Earliest Printed Map of Cambridge
"Cantebrigia, Opulentissimi Anglie Regni, Urbs Celeberrimi Nominis, ab Academie Conditore Cantabro...", Braun & Hogenberg
Subject: Cambridge, England
Period: 1564 (published)
Publication: Civitates Orbis Terrarum, Vol. II
Color: Hand Color
17.7 x 12.9 inches
45 x 32.8 cm
Braun & Hogenberg's Civitates Orbis Terrarum or "Cities of the World" was published between 1572 and 1617. Within the six volumes, 531 towns and cities were depicted on 363 plates, providing the reader with the pleasures of travel without the attendant discomforts. Braun wrote in the preface to the third book, "What could be more pleasant than, in one's own home far from all danger, to gaze in these books at the universal form of the earth . . . adorned with the splendor of cities and fortresses and, by looking at pictures and reading the texts accompanying them, to acquire knowledge which could scarcely be had but by long and difficult journeys?" Braun and Hogenberg incorporated an astonishing wealth of information into each scene beyond the city layout and important buildings. The plates provide an impression of the economy and prominent occupations, and illustrate local costumes, manners and customs.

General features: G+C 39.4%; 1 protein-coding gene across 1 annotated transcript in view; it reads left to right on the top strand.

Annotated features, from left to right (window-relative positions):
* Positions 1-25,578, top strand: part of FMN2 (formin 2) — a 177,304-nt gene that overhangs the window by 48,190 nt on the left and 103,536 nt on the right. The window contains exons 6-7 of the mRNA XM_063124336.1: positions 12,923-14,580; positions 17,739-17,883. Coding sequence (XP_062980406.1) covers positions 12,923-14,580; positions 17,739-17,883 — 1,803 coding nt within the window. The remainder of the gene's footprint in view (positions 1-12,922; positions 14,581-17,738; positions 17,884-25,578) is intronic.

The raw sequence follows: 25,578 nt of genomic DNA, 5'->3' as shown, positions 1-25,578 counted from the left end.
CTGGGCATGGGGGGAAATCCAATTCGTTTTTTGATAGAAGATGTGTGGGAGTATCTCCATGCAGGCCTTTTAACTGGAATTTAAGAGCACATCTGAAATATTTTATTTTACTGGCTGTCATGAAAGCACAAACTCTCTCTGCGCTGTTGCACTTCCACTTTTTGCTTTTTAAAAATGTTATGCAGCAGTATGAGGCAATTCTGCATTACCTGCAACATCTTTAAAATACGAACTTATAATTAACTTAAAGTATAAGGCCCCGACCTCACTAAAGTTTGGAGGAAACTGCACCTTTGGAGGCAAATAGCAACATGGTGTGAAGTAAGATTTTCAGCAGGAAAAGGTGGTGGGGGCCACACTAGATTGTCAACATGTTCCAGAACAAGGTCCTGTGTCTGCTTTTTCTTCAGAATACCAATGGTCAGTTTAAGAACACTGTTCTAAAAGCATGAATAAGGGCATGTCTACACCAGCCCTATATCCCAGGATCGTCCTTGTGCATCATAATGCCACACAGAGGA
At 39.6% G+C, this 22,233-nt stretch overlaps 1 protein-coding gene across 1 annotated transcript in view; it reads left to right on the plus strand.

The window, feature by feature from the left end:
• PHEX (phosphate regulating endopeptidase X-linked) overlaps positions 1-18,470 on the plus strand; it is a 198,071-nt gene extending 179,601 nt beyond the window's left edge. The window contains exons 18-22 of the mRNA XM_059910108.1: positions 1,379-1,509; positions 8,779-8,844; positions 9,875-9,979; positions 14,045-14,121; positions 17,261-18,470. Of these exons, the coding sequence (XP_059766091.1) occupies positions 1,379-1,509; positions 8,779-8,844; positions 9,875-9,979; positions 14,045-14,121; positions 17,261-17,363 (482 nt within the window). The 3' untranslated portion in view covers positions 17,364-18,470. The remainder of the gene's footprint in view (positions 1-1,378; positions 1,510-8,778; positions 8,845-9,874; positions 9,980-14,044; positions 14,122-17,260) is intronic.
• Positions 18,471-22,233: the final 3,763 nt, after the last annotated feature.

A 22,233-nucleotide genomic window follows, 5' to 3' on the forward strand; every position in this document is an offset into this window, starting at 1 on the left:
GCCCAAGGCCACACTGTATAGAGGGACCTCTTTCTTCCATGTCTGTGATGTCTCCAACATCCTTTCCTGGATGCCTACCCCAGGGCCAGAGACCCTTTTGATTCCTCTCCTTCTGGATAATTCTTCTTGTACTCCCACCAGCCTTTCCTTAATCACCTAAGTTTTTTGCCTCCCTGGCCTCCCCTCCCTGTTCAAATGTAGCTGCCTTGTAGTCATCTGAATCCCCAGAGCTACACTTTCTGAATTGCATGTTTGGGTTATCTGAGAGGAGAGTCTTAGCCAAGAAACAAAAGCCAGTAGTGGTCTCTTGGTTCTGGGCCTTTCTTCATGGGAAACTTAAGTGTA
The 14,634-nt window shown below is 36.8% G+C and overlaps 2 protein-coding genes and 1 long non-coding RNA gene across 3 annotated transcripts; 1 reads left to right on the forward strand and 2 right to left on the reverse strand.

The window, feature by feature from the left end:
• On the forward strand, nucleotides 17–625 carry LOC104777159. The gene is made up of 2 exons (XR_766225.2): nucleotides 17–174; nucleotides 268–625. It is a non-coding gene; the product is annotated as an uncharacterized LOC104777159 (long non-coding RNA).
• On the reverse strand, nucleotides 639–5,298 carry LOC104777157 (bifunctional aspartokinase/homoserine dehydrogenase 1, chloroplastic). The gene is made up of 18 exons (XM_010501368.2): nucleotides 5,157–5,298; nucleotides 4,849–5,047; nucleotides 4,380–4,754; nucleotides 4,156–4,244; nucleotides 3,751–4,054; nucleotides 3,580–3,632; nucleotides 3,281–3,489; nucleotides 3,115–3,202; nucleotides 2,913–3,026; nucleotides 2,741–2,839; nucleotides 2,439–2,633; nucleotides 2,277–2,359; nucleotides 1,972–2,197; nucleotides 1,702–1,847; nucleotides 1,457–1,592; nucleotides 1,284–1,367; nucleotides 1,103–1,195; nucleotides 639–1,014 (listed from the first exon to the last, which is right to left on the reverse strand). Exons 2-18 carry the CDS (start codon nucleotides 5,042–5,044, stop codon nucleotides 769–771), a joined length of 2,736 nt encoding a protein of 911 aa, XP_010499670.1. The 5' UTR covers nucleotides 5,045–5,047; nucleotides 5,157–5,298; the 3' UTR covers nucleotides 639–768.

This is the earliest printed map of Cambridge, showing a bird's-eye plan of the city. Braun described the colleges of Cambridge as "built with such grandeur and magnificence that you might think they were royal palaces and not accommodation for students." The plan provides an excellent view of these colleges and the beautiful surrounding countryside. A key at top identifies 19 locations including Peterhouse, King's College, Jesus College, Christ College, Magdalen College, and the castle that was built by the Normans in 1068. The Latin title is sometimes confused with Canterbury because Cambridge was originally known as Grentabrige or Cantebrigge (Grantbridge), and the river that flowed through it was called the Granta. Over time the name of the town changed to Cambridge and the river became known as the River Cam. This plan is based on a drawing by William Smith. French text on verso.
References: Fussel, p. 150.
A few very faint stains.